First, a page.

Dining in the middle of a garden of palms, roses and fine dining

The American Colony Hotel Summer Bar Restaurant offers an almost Eden-like tranquility

The American Colony Hotel Bar Restaurant (photo credit: SARAH EICHLER)
The American Colony Hotel Bar Restaurant
(photo credit: SARAH EICHLER)
The man currently in charge of the American Colony Hotel, Jeremy, is having a bad day. There is talk that east Jerusalem, as a COVID red zone, will be in lockdown within a few days, but nobody is sure. The police chief has said that if it is, he may put his barriers at the junction to the left of the hotel’s entrance, and then it will be closed. Or he may put them to the right, and then the hotel will be open, but nobody is sure.
“So what should I tell my guests?” he asks me.
This strikes me as a peculiarly Israeli problem. My first year as a new immigrant has taught me that uncertainty is the name of the game here. Will there be elections? Will there be a third intifada? Will Saudi Arabia be among the Arab nations willing to make peace? Nobody is sure. But the American Colony, situated as it is on the border between east and west Jerusalem, is particularly enigmatic in its unwillingness to be pinned down.
It is also the corollary to these problems because in truth, for the guests at least, the hotel is neither east nor west but a sort of nether world, an escape from real-world uncertainly to an almost Eden-like tranquility where, for the guests at least, these questions slip quietly away through the palms and roses.
And like Eden, it feels very much like home.
Let’s get down to business and talk about the food. The food is good. It’s honest, it’s hearty. The portions are massive.
I start with the goat cheese salad and it comes out in a bowl big enough to be set down in the midst of a family supper. Deep fried pieces of cheese are like jewels among the leaves.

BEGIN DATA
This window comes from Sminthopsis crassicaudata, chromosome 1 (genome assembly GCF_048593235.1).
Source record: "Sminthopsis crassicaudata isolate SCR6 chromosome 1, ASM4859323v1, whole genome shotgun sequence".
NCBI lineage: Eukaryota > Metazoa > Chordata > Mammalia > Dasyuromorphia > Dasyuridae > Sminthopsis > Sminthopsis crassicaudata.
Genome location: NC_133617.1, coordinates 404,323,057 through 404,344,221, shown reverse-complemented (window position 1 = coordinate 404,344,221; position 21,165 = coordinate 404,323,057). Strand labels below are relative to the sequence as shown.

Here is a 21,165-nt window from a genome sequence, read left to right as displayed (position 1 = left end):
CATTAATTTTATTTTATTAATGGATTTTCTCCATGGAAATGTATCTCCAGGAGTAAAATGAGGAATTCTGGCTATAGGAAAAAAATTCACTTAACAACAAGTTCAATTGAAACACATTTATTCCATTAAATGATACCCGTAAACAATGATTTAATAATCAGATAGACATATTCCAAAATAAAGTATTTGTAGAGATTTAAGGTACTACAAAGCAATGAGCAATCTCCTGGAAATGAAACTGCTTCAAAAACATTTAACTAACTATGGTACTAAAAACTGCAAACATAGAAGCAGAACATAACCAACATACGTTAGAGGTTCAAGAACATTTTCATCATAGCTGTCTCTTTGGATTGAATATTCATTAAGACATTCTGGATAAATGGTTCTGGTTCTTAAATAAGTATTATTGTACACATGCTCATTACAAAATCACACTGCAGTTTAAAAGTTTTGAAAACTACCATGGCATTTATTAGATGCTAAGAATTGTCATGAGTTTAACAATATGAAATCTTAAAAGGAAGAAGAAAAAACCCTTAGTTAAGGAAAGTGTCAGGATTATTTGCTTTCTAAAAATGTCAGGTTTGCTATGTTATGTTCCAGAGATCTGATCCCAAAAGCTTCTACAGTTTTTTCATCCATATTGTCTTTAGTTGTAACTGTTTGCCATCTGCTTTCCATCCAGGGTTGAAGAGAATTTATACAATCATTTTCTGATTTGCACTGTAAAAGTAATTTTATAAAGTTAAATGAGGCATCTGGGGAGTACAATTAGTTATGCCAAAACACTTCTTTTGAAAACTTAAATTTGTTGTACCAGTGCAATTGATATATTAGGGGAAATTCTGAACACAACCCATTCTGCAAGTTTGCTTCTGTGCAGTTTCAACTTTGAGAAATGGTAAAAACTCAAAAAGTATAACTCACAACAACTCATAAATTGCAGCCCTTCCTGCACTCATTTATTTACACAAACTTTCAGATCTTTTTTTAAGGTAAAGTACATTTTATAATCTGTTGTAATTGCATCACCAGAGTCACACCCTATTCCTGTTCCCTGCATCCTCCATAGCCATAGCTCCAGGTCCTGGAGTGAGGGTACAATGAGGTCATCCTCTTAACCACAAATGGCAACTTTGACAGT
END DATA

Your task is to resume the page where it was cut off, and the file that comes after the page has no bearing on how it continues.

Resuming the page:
My friend orders the focaccia with sausage, but one in the party keeps kosher (although not strictly) and we’d like to share. No problem says the waiter, we’ll do it half-half. When he returns, the chef has split the dough into two breads, one with sausage, one without and both a delight, warm and pillowy like a grandmother’s hug.
We move on to the catch of the day. We have a choice between whole or filleted, and take one each. There are more options: fries, potatoes or salad? We both go for salad (the night is too hot for carbs). For some reason the dish comes wrapped in a thin tortilla that is marginally baffling, but tucked inside is a sumptuous roasted fish, its soft flesh sighing away from the bones and onto a fork.
A skewer of vegetable bites is bedded in among more leaves, and all of it is really very good. There is no showiness here, no pretense or pomp and circumstance. There is no need. There is only the quiet confidence of a restaurant and a hotel that know what they are: an escape, an oasis, a sea of tranquility between two worlds at war. The hotel is currently open to guests from within Israel, and I can’t think of a place more ideal to offer a relaxing escape from the daily grind.